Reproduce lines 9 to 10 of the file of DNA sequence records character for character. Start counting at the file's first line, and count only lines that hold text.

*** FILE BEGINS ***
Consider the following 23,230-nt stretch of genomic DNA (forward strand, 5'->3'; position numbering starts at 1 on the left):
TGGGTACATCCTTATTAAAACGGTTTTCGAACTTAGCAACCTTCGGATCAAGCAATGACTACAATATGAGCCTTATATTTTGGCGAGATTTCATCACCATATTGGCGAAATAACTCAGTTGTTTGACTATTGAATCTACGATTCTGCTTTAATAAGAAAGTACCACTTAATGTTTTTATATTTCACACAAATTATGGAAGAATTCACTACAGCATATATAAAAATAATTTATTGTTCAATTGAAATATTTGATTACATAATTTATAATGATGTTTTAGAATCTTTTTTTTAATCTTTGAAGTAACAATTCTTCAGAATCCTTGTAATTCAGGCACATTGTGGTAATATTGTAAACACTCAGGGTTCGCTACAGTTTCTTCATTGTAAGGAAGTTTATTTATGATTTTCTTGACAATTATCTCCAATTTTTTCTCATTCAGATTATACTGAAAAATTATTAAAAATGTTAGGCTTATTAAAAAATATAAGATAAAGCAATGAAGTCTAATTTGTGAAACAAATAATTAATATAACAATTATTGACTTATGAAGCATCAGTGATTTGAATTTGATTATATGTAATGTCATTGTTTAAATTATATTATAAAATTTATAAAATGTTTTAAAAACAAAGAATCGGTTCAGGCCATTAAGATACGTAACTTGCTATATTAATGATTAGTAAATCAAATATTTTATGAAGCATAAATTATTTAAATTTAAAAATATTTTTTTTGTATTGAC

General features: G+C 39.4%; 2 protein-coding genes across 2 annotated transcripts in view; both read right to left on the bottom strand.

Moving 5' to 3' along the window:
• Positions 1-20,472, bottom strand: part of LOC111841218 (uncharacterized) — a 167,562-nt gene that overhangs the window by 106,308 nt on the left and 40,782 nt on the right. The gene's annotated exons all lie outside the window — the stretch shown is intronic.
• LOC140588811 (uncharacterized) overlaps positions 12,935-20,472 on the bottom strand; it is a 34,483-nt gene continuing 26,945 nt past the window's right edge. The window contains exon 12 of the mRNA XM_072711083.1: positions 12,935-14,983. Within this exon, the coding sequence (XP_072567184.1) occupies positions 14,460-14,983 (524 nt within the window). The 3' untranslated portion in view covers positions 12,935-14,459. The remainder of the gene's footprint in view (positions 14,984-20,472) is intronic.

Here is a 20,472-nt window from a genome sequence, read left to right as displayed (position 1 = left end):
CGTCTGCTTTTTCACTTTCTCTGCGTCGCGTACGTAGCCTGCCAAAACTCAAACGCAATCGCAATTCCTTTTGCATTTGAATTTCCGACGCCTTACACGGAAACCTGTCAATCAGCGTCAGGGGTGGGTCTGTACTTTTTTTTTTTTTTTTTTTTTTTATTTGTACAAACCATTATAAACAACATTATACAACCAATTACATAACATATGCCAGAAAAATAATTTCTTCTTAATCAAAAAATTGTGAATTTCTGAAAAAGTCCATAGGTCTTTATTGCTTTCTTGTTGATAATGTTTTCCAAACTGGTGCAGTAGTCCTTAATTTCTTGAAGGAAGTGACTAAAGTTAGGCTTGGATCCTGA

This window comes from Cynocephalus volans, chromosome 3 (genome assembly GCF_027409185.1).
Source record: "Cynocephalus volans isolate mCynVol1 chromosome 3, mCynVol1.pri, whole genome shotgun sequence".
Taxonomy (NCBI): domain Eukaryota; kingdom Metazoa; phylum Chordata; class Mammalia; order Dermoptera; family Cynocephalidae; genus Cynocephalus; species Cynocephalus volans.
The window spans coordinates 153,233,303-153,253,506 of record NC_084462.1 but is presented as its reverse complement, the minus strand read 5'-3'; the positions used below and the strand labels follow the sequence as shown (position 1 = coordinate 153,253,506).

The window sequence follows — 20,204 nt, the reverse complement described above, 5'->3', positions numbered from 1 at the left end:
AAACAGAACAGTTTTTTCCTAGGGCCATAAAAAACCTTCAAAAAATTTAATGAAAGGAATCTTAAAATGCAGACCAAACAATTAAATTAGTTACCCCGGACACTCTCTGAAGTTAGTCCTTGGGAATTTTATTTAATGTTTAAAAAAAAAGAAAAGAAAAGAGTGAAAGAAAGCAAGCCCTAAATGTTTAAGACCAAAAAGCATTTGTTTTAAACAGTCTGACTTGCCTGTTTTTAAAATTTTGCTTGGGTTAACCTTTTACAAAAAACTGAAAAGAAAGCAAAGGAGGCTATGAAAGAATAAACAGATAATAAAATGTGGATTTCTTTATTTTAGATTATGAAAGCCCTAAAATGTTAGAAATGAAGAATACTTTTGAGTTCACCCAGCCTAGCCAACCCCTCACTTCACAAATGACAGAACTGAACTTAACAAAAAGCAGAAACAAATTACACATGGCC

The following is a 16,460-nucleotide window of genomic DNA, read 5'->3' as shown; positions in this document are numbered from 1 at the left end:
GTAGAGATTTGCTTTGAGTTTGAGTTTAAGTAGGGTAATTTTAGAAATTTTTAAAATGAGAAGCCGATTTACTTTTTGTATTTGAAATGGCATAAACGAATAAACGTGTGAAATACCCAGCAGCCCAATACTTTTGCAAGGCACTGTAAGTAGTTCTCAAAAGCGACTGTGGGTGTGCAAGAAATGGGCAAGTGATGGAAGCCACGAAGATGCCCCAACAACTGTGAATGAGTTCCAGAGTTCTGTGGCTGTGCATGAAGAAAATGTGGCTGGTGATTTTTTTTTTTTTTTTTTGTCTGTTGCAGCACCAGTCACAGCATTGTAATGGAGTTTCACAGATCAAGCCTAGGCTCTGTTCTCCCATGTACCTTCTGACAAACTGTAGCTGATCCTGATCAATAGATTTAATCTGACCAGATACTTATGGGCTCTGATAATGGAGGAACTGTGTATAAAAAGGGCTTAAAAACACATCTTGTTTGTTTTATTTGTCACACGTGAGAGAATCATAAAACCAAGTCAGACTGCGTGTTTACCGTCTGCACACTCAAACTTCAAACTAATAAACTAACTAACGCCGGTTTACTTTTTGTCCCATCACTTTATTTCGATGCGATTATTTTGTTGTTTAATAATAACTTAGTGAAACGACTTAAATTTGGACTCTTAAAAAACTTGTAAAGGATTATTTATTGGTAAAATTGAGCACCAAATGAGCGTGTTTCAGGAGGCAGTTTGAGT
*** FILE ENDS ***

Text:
This window comes from Cynocephalus volans, chromosome 3 (genome assembly GCF_027409185.1).
Source record: "Cynocephalus volans isolate mCynVol1 chromosome 3, mCynVol1.pri, whole genome shotgun sequence".